It begins promptly at 8:50 a.m. The gates open and at first all you hear is the slowly increasing sound of footsteps. A few sound to be walking, but as the volume increase, apparently so does the velocity. Before long the stampede reaches it’s crescendo and you fear that your life may be in danger if you step out of your door as they pass. Voices cry out in fear, anger, and joy, and still the running continues. The dull roar gradually subsides. Only a few stragglers remain, but they rush onward as the rest had done before them. Finally the public address announcer silences the throngs; “Good Morning boys and girls. Welcome to another day of learning at Martin Luther King Jr. Elementary School.”
I’m at this school two days a week and the running never stops. The children are ages 4-12. No matter where they are going or what the reason, they run as if their life depended upon it. They could be going to the bathroom, returning to class, or going to the principal (he’s a prince who’s your pal). They could be on their way to the nurse because they broke their leg and they’d be running. If they’re not escorted by an adult, as soon as that classroom door opens these kids take off as if they are a super ball shot out of a cannon. They bounce off the walls and each other as they careen down the hallways and stairs. The next time one of them touches the bottom three steps on their way down the stairs it will be the first time. I’ve asked them why they run and leap on their way to everywhere and none of them has any idea why they do this. I guess the adult equivalent is how we always drive as if we’re in a hurry, screaming inside our cars for others to get out of our way, even if we’re going to get a root canal. I suppose that’s why funeral processions get to run all the red lights. We’re even in a hurry when we’re dead.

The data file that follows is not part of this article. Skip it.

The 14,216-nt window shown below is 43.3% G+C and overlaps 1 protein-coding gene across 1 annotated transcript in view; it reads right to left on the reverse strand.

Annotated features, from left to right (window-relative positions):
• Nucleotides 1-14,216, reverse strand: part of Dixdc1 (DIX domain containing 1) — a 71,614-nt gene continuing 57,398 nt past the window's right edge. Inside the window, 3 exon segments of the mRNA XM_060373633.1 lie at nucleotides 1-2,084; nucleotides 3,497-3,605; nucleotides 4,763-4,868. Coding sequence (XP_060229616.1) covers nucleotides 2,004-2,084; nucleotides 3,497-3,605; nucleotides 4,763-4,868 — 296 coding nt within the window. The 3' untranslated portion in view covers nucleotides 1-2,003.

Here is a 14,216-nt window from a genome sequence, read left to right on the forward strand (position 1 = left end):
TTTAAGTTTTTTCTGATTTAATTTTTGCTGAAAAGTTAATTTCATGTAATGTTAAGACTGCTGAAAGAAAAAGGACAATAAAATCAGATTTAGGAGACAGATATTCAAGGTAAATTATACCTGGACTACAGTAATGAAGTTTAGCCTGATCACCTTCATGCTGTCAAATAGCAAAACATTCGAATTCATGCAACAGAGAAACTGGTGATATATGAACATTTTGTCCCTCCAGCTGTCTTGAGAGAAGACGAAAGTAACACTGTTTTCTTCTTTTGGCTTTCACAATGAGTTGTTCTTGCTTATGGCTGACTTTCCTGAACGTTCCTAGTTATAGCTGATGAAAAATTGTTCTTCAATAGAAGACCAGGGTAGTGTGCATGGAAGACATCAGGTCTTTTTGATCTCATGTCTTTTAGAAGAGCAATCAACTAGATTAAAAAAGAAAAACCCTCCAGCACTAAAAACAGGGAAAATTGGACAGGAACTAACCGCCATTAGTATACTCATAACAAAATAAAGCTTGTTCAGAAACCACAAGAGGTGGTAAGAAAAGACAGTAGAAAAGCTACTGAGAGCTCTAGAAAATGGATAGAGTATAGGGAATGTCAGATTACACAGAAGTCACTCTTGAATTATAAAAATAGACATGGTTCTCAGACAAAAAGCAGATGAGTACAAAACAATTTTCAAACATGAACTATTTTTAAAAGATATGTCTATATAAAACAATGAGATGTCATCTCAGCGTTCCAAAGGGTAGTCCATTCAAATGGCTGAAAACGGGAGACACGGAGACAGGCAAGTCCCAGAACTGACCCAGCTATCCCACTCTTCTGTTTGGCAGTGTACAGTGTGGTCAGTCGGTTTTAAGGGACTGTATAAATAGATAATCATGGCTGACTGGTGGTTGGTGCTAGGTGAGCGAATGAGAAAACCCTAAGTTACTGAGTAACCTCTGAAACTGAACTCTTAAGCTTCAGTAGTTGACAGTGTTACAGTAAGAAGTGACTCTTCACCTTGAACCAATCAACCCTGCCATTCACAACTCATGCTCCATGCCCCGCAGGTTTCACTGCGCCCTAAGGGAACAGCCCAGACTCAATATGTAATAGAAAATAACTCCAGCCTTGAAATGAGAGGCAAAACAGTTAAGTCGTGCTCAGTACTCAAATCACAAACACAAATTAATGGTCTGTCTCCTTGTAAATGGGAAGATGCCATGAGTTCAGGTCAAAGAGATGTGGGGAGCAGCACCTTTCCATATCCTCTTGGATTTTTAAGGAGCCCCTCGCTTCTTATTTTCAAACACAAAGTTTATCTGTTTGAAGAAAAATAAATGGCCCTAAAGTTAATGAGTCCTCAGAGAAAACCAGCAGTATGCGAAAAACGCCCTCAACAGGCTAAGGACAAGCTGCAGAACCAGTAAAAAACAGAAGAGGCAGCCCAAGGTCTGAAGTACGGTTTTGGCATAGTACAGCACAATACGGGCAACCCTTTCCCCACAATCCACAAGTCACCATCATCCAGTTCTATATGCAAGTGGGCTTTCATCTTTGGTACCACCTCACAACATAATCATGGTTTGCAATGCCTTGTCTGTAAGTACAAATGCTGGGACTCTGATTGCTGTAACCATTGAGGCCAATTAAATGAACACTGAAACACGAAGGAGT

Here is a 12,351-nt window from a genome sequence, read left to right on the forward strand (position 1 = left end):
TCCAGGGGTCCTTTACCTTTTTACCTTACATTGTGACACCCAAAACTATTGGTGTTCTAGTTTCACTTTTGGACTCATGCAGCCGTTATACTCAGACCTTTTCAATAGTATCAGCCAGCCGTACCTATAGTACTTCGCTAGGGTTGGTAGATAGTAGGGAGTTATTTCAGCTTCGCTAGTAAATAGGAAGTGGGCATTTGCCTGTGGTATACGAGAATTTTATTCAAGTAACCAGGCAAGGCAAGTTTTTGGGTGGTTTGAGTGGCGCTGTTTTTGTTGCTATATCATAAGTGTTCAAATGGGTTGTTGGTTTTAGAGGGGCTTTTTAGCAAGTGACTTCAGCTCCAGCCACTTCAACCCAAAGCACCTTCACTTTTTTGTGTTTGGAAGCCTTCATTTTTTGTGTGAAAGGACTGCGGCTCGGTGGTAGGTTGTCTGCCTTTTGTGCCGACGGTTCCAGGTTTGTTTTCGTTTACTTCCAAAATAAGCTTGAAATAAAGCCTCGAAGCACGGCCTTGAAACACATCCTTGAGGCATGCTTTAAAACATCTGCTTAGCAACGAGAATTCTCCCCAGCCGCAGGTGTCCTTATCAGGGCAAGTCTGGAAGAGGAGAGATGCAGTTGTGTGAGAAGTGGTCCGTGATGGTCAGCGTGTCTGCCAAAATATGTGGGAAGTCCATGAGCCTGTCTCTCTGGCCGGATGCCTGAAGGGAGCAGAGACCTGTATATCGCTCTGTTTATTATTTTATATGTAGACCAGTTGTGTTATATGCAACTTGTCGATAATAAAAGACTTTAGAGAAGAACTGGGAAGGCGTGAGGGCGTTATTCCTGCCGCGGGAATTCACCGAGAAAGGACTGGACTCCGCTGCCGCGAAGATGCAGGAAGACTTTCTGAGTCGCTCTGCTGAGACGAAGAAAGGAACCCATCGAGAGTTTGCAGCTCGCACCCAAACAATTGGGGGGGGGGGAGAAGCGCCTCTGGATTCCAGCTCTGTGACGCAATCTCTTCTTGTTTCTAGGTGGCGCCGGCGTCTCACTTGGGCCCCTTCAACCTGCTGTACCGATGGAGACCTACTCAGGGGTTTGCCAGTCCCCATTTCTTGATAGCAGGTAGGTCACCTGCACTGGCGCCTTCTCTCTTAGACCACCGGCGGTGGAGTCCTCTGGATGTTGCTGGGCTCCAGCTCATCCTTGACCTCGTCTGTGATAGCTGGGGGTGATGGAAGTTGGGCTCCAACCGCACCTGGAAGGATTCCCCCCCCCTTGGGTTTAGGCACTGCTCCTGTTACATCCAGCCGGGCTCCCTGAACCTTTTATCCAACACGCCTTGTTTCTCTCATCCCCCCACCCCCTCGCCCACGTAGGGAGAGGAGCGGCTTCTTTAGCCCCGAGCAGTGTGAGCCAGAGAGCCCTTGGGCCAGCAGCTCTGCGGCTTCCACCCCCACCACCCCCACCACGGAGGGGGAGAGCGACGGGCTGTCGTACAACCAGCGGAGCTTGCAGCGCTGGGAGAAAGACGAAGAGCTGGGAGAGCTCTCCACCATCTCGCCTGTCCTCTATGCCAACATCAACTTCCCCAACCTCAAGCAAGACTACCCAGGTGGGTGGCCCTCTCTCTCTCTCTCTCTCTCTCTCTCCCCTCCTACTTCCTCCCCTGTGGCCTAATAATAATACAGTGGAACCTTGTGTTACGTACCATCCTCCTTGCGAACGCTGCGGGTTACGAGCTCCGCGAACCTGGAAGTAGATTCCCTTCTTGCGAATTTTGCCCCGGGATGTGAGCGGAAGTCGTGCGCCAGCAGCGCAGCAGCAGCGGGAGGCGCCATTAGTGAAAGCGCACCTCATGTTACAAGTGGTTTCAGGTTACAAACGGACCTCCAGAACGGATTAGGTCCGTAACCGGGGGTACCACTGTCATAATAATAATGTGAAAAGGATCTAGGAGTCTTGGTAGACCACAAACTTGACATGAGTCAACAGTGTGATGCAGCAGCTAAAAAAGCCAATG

Imagine if adults continued our childhood running everyday at our jobs and other places. At the supermarket we could race down the aisles crashing our carts like bumper cars trying to be the first to the checkout. In church we would jump over seats and into the aisle to be the first to be blessed. At the doctor as soon as that magical door opens to the exam rooms in back we’d all race and push through the door, perhaps knocking over a nurse on the way. Healthiest sick person wins! I’m not sure why, but I think this image would be particularly entertaining at the OB/GYN. As we wait for the copy machine in the office we’d push, jostle and budge each other as the weaker co-workers would shout, “Mr. Johnson! I was here first and Phil cut in line!” Imagine the fun. I don’t think that youth is wasted on the young. I’d love to write more, but I’ve gotta run!